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One of my patients has just died from a heart attack in hospital. I examined him thoroughly three hours ago but only made a brief note of the consultation, as I didn't have time to write up a full note - can I update the record after the event?
Records are primarily intended to support patient care and should authentically represent each and every consultation (including by telephone). They form the basis of good communication about the patient, between doctor and doctor, or between a doctor and other members of the health care team. However, medical records may sometimes need to be amended.
Any change should be clearly documented either electronically or in writing to show the date of the amendment and the name of the individual making the change – in other words that there is an identifiable audit trail. It must remain possible to retrieve the original entry. Hard copy errors should be scored out with a single line so that the original writing is still visible and the correct entry written alongside with the time, date and your signature.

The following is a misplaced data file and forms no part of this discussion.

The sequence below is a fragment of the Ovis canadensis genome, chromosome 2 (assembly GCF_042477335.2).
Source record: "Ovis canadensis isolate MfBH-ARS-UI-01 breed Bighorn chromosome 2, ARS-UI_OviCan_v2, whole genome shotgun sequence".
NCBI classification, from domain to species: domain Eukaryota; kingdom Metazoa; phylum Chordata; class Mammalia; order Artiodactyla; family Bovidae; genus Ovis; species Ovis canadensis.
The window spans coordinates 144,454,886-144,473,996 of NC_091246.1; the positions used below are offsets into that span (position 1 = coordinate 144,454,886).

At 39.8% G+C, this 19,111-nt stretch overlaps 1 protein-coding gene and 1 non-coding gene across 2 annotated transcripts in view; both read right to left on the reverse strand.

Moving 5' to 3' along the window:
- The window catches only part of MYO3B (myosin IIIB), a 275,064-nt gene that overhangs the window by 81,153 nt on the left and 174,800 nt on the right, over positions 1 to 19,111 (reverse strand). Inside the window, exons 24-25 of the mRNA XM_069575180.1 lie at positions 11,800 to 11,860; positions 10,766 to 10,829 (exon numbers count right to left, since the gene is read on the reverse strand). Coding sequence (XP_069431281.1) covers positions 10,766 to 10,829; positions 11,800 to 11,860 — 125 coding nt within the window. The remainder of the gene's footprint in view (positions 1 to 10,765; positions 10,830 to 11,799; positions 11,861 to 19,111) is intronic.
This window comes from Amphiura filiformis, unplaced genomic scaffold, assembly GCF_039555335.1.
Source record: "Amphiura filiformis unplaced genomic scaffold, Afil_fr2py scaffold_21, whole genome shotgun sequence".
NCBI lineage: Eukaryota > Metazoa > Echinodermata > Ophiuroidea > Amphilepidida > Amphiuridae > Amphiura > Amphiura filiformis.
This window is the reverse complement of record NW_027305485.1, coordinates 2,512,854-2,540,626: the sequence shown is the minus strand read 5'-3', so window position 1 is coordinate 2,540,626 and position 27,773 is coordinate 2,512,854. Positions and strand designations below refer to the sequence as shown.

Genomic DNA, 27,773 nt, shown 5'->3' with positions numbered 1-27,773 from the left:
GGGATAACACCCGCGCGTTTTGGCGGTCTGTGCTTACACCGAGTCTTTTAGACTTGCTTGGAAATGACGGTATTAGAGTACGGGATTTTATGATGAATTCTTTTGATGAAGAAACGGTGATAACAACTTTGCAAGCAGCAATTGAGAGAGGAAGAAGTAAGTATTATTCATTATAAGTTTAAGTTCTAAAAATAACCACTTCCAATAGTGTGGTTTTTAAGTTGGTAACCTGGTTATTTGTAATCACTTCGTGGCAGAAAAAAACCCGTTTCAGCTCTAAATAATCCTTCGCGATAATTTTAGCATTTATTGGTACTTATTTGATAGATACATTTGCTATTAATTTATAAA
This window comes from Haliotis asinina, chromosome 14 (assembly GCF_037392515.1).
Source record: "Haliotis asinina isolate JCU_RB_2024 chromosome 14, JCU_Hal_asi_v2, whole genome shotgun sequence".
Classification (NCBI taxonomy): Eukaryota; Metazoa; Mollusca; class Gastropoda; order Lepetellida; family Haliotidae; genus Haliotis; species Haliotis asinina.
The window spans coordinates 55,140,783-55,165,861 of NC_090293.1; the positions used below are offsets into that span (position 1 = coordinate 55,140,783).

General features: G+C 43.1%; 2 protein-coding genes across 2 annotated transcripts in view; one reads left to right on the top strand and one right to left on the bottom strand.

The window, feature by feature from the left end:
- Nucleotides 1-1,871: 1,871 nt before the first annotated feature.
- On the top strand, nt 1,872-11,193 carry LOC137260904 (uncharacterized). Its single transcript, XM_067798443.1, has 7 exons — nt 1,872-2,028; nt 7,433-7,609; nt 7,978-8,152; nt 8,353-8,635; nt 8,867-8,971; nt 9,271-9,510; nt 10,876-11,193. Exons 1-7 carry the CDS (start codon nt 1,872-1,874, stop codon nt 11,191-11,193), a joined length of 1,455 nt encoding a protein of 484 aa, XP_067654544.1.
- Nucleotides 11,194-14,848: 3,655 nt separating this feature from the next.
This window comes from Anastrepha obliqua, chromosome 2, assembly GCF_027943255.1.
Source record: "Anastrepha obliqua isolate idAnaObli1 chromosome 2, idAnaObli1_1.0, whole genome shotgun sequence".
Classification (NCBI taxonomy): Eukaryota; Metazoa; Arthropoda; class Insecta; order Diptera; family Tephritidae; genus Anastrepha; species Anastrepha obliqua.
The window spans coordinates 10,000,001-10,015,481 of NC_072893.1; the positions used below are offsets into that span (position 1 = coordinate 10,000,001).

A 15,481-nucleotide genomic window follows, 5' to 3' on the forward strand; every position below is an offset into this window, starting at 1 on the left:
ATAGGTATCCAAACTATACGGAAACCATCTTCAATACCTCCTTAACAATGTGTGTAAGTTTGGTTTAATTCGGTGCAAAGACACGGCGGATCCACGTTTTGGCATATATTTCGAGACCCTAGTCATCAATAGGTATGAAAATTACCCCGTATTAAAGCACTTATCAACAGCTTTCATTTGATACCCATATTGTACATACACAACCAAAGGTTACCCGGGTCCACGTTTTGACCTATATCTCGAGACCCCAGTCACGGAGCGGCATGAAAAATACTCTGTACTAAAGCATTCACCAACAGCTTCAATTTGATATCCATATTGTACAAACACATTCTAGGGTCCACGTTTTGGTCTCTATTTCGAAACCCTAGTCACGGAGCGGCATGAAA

Medical notes must never be overwritten or inked out and computer forms must never be erased or deleted. Any additions should be separately dated, timed and signed. Never try to insert new pages of notes. The GMC, in paragraph 19 of Good Medical Practice (2013), states that 'Documents you make to formally record your work must be clear, accurate and legible. You should make records at the same time as the events you are recording or as soon as possible afterwards.' It goes on to say that clinical records should include 'relevant clinical findings, the decision made and actions agreed, the information given to patients, any drugs prescribed or other investigation or treatment, who is making the record and when.' 'Tampering' with records has led to GMC investigations and the MDU has had to settle claims when what might otherwise be quite defensible clinical decisions and actions have not been supported by adequate records.
When adding your more detailed note to the patient's record you should include your name, the date and time of your added note, your findings on examination and an explanation as to why these were not recorded at the time.
This page was correct at publication on . Any guidance is intended as general guidance for members only. If you are a member and need specific advice relating to your own circumstances, please contact one of our advisers.
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